Legislature House of Representatives House Research Elections & Redistricting
Key Redistricting Cases
The following is a brief description of key decisions made by the U.S.
Supreme Court regarding redistricting.
|One vote for one person
Gray v. Sanders [372 U.S. 368]
"one person, one vote." Equal voting power is required under the U.S. Constitution.
|Congressional districts must be equal in population
Wesberry v. Sanders [376 U.S. 1]
Congressional districts must be as equal in population "as practicable."
"While it may not be possible to draw congressional districts with mathematical
precision, that is no excuse for ignoring our Constitution's plain objective of
making equal representation for equal numbers of people the fundamental goal for
the House of Representatives."
|Legislative districts must be substantially equal
|| Reynolds v. Sims [377 U.S. 533]
Legislative districts must be "substantially equal" in
population. "Mathematical nicety is not a constitutional requisite."
|Legislative districts must not vary more than 10 percent from ideal size
Gaffney v. Cummings [412 U.S. 772]
Legislative districts must not have a total variation of more than 10
percent of the ideal size, measured from the smallest to the largest. A
larger variation is permitted only if necessary based upon a "rational state
policy," but that standard is tough to meet.
|Congressional districts must be as equal as
Karcher v. Daggett [462 U.S. 725]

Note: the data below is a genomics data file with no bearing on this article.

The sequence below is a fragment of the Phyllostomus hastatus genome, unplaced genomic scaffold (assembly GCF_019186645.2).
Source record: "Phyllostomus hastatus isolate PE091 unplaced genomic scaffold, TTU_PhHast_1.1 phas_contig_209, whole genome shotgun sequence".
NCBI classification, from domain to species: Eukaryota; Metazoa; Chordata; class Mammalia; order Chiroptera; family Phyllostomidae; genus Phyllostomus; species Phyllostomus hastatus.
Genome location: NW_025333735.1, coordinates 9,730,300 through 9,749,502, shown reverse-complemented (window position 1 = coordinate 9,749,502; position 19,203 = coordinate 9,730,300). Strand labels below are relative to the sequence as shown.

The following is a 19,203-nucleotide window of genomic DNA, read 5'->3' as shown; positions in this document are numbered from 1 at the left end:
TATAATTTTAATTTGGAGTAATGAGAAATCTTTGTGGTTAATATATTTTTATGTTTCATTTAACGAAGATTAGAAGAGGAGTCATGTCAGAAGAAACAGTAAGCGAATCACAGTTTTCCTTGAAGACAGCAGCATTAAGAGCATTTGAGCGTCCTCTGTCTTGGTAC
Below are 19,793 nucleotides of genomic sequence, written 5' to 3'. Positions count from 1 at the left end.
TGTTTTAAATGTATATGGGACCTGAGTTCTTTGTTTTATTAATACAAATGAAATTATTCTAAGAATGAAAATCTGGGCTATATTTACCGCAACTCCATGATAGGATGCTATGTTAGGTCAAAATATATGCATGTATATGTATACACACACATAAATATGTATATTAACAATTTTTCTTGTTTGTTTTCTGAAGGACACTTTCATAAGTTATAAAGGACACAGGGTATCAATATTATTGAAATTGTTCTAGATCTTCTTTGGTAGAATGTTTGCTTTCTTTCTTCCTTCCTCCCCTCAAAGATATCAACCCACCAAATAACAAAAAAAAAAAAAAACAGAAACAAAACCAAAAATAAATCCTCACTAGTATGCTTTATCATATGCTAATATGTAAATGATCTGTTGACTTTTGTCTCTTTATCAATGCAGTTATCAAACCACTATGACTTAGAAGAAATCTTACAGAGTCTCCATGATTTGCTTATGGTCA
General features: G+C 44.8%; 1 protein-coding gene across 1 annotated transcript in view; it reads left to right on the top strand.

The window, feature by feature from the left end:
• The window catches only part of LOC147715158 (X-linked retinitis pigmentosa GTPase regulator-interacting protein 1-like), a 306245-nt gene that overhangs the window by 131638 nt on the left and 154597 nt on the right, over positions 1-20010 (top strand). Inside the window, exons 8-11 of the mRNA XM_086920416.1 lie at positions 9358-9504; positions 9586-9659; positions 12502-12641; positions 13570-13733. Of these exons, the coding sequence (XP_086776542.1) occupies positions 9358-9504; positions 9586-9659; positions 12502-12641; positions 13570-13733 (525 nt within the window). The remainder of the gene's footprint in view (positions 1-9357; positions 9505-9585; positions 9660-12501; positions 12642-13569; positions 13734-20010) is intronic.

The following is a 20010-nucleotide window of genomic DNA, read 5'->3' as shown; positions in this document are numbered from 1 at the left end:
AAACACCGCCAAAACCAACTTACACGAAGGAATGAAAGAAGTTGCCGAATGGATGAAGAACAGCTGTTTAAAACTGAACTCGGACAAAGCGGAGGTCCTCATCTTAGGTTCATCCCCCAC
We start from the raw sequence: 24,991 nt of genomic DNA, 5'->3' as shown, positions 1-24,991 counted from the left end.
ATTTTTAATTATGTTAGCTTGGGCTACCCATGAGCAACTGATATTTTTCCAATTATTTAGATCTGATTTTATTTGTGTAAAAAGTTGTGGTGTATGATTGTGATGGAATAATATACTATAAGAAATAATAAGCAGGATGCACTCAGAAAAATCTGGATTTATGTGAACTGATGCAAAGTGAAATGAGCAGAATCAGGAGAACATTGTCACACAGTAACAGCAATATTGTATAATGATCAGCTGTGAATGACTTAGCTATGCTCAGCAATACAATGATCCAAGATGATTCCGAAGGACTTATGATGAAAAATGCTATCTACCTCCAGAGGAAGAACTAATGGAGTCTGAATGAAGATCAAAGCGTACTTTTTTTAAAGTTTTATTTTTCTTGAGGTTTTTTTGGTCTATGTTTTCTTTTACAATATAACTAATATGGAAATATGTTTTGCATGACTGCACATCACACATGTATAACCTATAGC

Except in very limited circumstances, congressional districts must be as equal as possible. Inequality is
permitted only if necessary to fulfill a
"legitimate state objective," which is a tough standard to meet.
|What is a violation of
the Federal Voting Rights Act?
Thornburg v. Gingles (Gingles is pronounced "Jingles")
[478 U.S. 30]
To prove a violation of section 2 of the federal voting rights act, a minority group must, as a first step, prove that:
These are called "the three Gingles factors."
- it is large and compact enough to be a majority in a district (a "majority-minority" district);
- it is politically cohesive; and
- bloc voting by the white majority usually defeats the minority group's candidate of choice.
|Federal courts must defer to state courts
Growe v. Emison [507 U.S. 25]
Federal courts must defer to state courts in redistricting litigation.
"...the Constitution leaves with the States primary responsibility for
apportionment of their federal congressional and state legislative
districts....[A] federal court must neither affirmatively obstruct state
reapportionment nor permit federal litigation to be used to impede it."
|Race must not be the predominant factor
Shaw v. Reno [509 U.S. 630]
Racial gerrymanders designed primarily to maximize minority voting power
can violate the equal protection rights of whites. Districts must be based
primarily on "traditional redistricting principles," and not primarily on
|Minority voters and voting power
Johnson v. DeGrandy [512 U.S. 997]
If minority voters have effective
voting majorities in a number of districts substantially proportional to their
share of the population, that is a strong indication that the redistricting did
not dilute their voting power.
|Strange district shapes not required to meet racial requirements
Bush v. Vera [517 U.S. 952]
The voting rights act does not require a state to create a district that is not reasonably compact, in order to
create majority-minority districts.
|Is it race, or just politics?
Hunt v. Cromartie [532 U.S. 234]
A challenge to a redistricting
plan on the basis that race was the predominant factor must prove that politics
was not the predominant factor, where race and voting patterns are highly correlated.
For more information, you can view a videotaped
presentation about redistricting presented to the House Redistricting Committee. Go to the
redistricting archive page for House TV and select the video from the
January 23, 2001 meeting.